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Adding exterior insulation to 100 yr old house – added risk for rot where framing contacts foundation?

TimL_in_ND | Posted in GBA Pro Help on

Going to add exterior insulation (spray foam likely) over 1 layer of siding. The house has a rubble foundation with no capillary break between the foundation and the framing. The ends of the floor joists are embedded in the foundation.

The house had 2 layers of siding. I’ve removed the outer layer to expose the inner and found the inner siding and sheathing rotted at the bottom of the wall where it covered the band joist and sill. See pictures. Luckily, the joist itself is in good shape.

I’m concerned that the added external insulation will compromise the drying potential of the framing that’s in contact with the foundation. Adding a capillary break is not feasible. Is drying to the interior going to be enough? What if we later insulate the basement; special approach for the area of the floor joists?

Basement is currently uninsulated and moderately heated (forced air furnace in basement has 1 duct for the basement.

We are considering excavating the perimeter of the foundation per Joe Lstiburek’s article:

Seems this is the best defense – keep the basement walls as dry as possible. Any other opportunities/options we should consider?

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  1. GBA Editor
    Martin Holladay | | #1

    I wouldn't depend on advice received on a web forum for these details. You can always get more information from a site visit than from a handful of photos.

    Do you know what caused the rot? Was it splashback? If so, perhaps the grade is too high, or sloped the wrong direction.

    Adding spray foam to the exterior of your siding is possible but unusual. Do you plan to install vertical furring strips or studs on stand-offs before installing the spray foam?

  2. Expert Member
    Dana Dorsett | | #2

    The capillary draw of most field stone is orders of magnitude lower than poured concrete or CMU, so it's unlikely that the rot is from capillary draw. The rot appears to be worse at the top of the exposed layer of siding/sheathing than where it's resting on the stone & mortar, and it all looks pretty good from the interior side. It seems more likely that the rot was from bulk water getting behind the outer layer of siding, perhaps due to unflashed or improperly flashed windows(?), or minimal roof overhangs, splash-back, etc, without an adequate drain-plane.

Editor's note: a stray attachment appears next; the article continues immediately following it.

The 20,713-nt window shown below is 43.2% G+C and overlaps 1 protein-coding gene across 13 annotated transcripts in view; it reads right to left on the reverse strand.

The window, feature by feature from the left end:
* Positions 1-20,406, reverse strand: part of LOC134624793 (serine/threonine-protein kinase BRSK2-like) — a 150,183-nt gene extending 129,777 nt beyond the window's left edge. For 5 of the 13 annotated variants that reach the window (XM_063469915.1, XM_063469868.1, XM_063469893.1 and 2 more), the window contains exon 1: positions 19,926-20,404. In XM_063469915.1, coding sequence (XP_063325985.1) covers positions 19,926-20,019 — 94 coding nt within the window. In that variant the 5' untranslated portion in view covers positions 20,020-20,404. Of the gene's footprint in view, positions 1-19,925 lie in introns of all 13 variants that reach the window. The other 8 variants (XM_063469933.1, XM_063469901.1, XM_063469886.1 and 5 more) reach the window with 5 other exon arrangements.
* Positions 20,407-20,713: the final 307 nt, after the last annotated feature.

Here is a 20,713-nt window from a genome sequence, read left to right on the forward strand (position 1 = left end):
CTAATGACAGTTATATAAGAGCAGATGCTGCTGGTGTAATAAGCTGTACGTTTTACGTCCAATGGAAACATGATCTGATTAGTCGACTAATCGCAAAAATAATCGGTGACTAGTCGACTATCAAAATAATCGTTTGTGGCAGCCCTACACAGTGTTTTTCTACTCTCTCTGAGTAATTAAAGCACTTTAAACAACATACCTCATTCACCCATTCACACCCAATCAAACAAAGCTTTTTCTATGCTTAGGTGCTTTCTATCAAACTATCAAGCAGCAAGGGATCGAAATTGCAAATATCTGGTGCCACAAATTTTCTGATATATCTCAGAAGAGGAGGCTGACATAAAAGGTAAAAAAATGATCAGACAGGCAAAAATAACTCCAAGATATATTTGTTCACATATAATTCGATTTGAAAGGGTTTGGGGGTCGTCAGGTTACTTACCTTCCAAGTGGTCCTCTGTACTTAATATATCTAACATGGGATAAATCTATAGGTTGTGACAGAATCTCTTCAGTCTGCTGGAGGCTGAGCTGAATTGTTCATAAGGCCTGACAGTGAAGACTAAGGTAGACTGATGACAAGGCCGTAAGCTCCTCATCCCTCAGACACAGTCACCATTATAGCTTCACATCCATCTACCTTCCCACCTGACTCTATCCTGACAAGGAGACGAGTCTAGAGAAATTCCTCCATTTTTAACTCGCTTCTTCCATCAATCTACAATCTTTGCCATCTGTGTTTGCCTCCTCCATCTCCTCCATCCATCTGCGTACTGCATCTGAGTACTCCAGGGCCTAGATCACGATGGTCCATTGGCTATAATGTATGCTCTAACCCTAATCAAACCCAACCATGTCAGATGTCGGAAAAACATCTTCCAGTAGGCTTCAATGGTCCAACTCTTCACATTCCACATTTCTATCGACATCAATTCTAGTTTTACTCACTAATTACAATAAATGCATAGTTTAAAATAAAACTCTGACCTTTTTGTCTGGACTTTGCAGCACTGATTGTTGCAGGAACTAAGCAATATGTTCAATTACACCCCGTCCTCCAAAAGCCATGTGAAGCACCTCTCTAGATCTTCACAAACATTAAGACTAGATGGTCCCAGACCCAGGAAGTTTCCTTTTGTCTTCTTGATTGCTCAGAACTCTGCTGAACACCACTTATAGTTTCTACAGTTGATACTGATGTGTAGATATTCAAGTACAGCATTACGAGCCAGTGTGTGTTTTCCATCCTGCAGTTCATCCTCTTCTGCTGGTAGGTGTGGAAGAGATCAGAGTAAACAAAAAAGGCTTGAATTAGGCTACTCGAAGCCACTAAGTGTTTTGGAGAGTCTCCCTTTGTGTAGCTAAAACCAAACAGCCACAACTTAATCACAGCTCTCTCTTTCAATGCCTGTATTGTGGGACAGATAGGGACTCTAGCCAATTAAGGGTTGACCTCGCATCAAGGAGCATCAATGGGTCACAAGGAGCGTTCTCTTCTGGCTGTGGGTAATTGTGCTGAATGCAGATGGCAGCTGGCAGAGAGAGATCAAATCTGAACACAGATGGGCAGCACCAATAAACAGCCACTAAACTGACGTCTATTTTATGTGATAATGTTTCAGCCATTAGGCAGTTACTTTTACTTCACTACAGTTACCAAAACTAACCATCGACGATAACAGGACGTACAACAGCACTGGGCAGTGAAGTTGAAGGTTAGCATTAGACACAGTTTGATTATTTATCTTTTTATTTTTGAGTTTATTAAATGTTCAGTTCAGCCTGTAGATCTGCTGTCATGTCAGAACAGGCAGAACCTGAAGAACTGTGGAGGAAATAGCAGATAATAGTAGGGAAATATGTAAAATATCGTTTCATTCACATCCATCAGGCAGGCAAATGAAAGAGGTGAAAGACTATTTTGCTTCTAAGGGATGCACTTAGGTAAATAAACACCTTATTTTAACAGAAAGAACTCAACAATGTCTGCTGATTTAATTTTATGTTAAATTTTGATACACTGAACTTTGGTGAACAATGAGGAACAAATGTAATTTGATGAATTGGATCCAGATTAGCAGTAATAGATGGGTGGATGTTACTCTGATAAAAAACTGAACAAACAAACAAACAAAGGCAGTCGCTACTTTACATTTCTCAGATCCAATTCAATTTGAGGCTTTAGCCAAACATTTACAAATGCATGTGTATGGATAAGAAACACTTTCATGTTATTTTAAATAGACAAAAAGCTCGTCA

Make sure you have sufficient exterior foam for dew point control on whatever insulation is inside the walls or on the interior side of the band-joist.

  3. TimL_in_ND | | #3

    Thanks for info on capillary action of field stone; helps explain why there isn't more rot. This basement gets wet periodically fairly consistently. Would expect more issues where lumber rests on or is embedded in foundation.

    The grade here is insufficient as well. Being north side; ground stays wet longer after rain and no direct sunshine.

    I'm aware of the dewpoint concern and current plan for SPF is 3" and will have vertical furring strips for later siding attachment. Note: there are 2 layers of siding and we are removing the outer only. The inner layer has lead paint and we don't want to mess with it. So far, it seems to be in pretty good condition.

    On the subject of SPF and the foundation, should we fully enclose the band joist area and mud sill in SPF - wrapping the SPF around the bottom of the framing/siding and terminating against the rubble foundation? I envision adding a horizontal non-structural thin piece of wood below the mud sill to form the bottom wall of a cavity for the SPF to fill. Would protect the rubble foundation from overspray from this point down.

    I can help explain the exterior rot - many years ago, for about 20 years, our family ran a small evergreen business and in the spring and fall, would set the to-be-replanted 4 to 6 ft evergreens against this north side of the house to keep them in the shade and water them daily to keep the root ball wet. I'm sure we sprayed the house as well. The layer of tar paper behind the siding should have shed the water.

    I've removed the outer siding from one other location, east side of the house, next to a field stone chimney. This bottom board of the siding was also repaired next to the chimney. Picture attached. Will certainly learn more as the outer layer is removed.

    Thanks for the input. Much appreciated.


  4. GBA Editor
    Martin Holladay | | #4

    The most important sentence in your latest comment is this one: "This basement gets wet periodically fairly consistently."

    I would do everything possible to address moisture entry into your basement before proceeding with insulation. For more information on this issue, see Fixing a Wet Basement.

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